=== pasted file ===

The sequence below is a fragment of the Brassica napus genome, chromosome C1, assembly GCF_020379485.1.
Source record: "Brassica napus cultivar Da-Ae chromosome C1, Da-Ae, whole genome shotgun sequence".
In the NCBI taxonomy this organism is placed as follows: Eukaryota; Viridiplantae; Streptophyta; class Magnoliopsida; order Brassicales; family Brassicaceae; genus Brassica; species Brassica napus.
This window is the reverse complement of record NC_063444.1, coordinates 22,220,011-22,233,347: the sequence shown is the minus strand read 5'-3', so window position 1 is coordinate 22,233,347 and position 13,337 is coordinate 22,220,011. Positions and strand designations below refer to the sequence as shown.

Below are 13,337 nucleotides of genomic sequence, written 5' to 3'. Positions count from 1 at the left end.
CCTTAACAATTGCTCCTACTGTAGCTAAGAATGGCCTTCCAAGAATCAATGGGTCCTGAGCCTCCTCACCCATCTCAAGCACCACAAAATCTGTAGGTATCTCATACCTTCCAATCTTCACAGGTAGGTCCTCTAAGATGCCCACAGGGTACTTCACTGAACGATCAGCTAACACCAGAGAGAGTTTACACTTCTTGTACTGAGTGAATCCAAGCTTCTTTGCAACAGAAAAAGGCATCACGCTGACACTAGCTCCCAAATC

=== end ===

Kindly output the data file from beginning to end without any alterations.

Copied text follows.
The sequence below is a fragment of the Brassica napus genome, chromosome C1, assembly GCF_020379485.1.
Source record: "Brassica napus cultivar Da-Ae chromosome C1, Da-Ae, whole genome shotgun sequence".
In the NCBI taxonomy this organism is placed as follows: Eukaryota; Viridiplantae; Streptophyta; class Magnoliopsida; order Brassicales; family Brassicaceae; genus Brassica; species Brassica napus.
This window is the reverse complement of record NC_063444.1, coordinates 22,220,011-22,233,347: the sequence shown is the minus strand read 5'-3', so window position 1 is coordinate 22,233,347 and position 13,337 is coordinate 22,220,011. Positions and strand designations below refer to the sequence as shown.

Below are 13,337 nucleotides of genomic sequence, written 5' to 3'. Positions count from 1 at the left end.
CCTTAACAATTGCTCCTACTGTAGCTAAGAATGGCCTTCCAAGAATCAATGGGTCCTGAGCCTCCTCACCCATCTCAAGCACCACAAAATCTGTAGGTATCTCATACCTTCCAATCTTCACAGGTAGGTCCTCTAAGATGCCCACAGGGTACTTCACTGAACGATCAGCTAACACCAGAGAGAGTTTACACTTCTTGTACTGAGTGAATCCAAGCTTCTTTGCAACAGAAAAAGGCATCACGCTGACACTAGCTCCCAAATC